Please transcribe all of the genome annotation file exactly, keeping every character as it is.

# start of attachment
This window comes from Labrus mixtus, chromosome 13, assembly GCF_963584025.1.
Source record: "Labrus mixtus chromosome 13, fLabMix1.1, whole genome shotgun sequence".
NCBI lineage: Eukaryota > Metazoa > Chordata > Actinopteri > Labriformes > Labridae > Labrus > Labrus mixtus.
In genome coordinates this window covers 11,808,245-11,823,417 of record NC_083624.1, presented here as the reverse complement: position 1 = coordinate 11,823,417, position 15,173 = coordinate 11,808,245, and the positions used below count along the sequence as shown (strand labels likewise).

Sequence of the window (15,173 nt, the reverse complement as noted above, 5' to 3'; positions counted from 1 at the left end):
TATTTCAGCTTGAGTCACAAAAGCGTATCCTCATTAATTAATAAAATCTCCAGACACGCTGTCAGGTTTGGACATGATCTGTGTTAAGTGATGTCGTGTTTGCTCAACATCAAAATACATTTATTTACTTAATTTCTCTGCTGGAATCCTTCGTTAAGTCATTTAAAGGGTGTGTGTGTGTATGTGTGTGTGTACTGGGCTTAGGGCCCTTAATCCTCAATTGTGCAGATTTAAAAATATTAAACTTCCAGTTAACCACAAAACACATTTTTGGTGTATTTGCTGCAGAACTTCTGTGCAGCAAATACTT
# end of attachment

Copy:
This window comes from Labrus mixtus, chromosome 13, assembly GCF_963584025.1.
Source record: "Labrus mixtus chromosome 13, fLabMix1.1, whole genome shotgun sequence".
NCBI lineage: Eukaryota > Metazoa > Chordata > Actinopteri > Labriformes > Labridae > Labrus > Labrus mixtus.
In genome coordinates this window covers 11,808,245-11,823,417 of record NC_083624.1, presented here as the reverse complement: position 1 = coordinate 11,823,417, position 15,173 = coordinate 11,808,245, and the positions used below count along the sequence as shown (strand labels likewise).

Sequence of the window (15,173 nt, the reverse complement as noted above, 5' to 3'; positions counted from 1 at the left end):
TATTTCAGCTTGAGTCACAAAAGCGTATCCTCATTAATTAATAAAATCTCCAGACACGCTGTCAGGTTTGGACATGATCTGTGTTAAGTGATGTCGTGTTTGCTCAACATCAAAATACATTTATTTACTTAATTTCTCTGCTGGAATCCTTCGTTAAGTCATTTAAAGGGTGTGTGTGTGTATGTGTGTGTGTACTGGGCTTAGGGCCCTTAATCCTCAATTGTGCAGATTTAAAAATATTAAACTTCCAGTTAACCACAAAACACATTTTTGGTGTATTTGCTGCAGAACTTCTGTGCAGCAAATACTT